Smoke from wildfires in the central mountain area is affecting peoples' health miles and miles away in eastern Idaho.
Anyone could experience some allergy-like symptoms, but people who have a history of asthma or allergies have probably already realized that things could get bad.
Whether you're coughing, have a stuffy nose, or your contact lenses won't stop bothering you, nurse practitioner Brian Decker knows just how miserable those smoke-induced symptoms can be. He says that when the smoke rolls in, so do the patients.
"Anytime there are small particles in the air and a person breathes that into their lungs, their body develops an inflammatory response," Decker said. "It puts out chemicals that try to fix the problem."
Those chemicals are called histamines, which manifest themselves as allergies and asthma.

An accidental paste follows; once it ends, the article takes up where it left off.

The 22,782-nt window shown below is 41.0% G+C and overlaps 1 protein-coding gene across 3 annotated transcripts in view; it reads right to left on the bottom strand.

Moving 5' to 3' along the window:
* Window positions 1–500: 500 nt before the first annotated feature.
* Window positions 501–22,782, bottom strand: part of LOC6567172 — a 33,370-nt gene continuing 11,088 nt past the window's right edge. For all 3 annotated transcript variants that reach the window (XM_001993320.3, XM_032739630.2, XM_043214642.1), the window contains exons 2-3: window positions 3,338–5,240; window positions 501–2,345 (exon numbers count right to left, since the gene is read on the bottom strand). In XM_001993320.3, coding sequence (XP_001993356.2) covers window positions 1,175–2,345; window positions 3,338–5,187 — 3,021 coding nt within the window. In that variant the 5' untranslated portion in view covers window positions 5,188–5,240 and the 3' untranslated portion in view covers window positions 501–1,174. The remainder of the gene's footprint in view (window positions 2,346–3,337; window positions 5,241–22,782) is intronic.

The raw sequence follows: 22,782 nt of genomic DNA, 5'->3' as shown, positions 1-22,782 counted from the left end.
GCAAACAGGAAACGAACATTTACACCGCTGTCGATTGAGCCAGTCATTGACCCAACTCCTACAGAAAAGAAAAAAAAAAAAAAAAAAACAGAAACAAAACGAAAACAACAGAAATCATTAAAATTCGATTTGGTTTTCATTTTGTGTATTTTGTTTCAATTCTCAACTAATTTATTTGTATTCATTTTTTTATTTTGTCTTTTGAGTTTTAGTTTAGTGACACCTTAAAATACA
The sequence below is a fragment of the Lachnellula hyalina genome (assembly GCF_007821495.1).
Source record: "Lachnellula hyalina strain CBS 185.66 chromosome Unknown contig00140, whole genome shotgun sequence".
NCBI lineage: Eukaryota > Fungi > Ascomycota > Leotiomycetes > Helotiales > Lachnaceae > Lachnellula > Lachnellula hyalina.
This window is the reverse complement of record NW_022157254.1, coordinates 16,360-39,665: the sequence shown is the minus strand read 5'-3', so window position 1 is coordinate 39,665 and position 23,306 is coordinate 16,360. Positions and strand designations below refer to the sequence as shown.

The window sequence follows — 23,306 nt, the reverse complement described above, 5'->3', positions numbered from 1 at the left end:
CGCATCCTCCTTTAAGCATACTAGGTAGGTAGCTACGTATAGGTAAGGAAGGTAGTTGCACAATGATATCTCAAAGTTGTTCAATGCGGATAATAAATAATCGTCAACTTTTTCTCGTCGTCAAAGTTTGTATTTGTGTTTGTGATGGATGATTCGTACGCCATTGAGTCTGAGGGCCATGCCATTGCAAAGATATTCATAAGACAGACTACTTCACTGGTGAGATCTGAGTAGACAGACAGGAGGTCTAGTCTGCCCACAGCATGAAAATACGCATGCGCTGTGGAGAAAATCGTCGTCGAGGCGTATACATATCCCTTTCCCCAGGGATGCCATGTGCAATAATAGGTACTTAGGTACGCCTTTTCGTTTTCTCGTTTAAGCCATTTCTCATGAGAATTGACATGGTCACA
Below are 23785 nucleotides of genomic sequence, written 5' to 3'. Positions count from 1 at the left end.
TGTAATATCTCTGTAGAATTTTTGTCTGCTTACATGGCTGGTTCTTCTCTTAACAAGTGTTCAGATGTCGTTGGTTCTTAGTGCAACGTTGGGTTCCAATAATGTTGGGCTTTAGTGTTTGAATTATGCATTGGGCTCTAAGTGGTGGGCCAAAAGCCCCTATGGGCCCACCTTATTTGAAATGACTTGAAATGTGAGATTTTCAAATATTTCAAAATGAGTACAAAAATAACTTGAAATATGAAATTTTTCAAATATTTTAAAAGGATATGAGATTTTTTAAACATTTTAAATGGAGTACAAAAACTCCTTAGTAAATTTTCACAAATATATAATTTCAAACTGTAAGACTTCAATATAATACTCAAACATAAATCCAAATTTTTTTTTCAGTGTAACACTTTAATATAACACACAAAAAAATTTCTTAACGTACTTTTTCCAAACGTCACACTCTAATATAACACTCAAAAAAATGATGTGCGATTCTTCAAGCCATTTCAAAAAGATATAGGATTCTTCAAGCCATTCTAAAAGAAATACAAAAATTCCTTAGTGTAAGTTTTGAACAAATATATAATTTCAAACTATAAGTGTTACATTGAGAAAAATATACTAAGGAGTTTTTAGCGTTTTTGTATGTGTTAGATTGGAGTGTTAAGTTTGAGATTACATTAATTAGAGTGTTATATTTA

"Histamines cause increased bloodflow and fluid leaks out of the capillaries causing inflammation, runny nose, chest congestion, tightness," Decker explained. "That inflammatory response also can close down the bronchial tubes -- the breathing tubes in our lungs.
While rescue inhalers or over-the-counter allergy medications might be a good fix, Decker says that professional diagnosis is always the safest option.
"You need to be checked out," Decker said. "And the person checking you and deciding what medicine is going to work is going to help you make that decision. Is it bacterial, and are antibiotics worthwhile? Or is it better to treat it with anti allergy medication, that will decrease those chemicals and help you feel better?"
As far as at home treatment goes, Decker says staying home is the best treatment.
"When the air's thick and you can't see the blue of the sky, that's probably a good reason to stay in," Decker said.
Decker says that if you're having so much trouble breathing to the point where you can barely take air into your lungs, you're urged to head to the emergency room.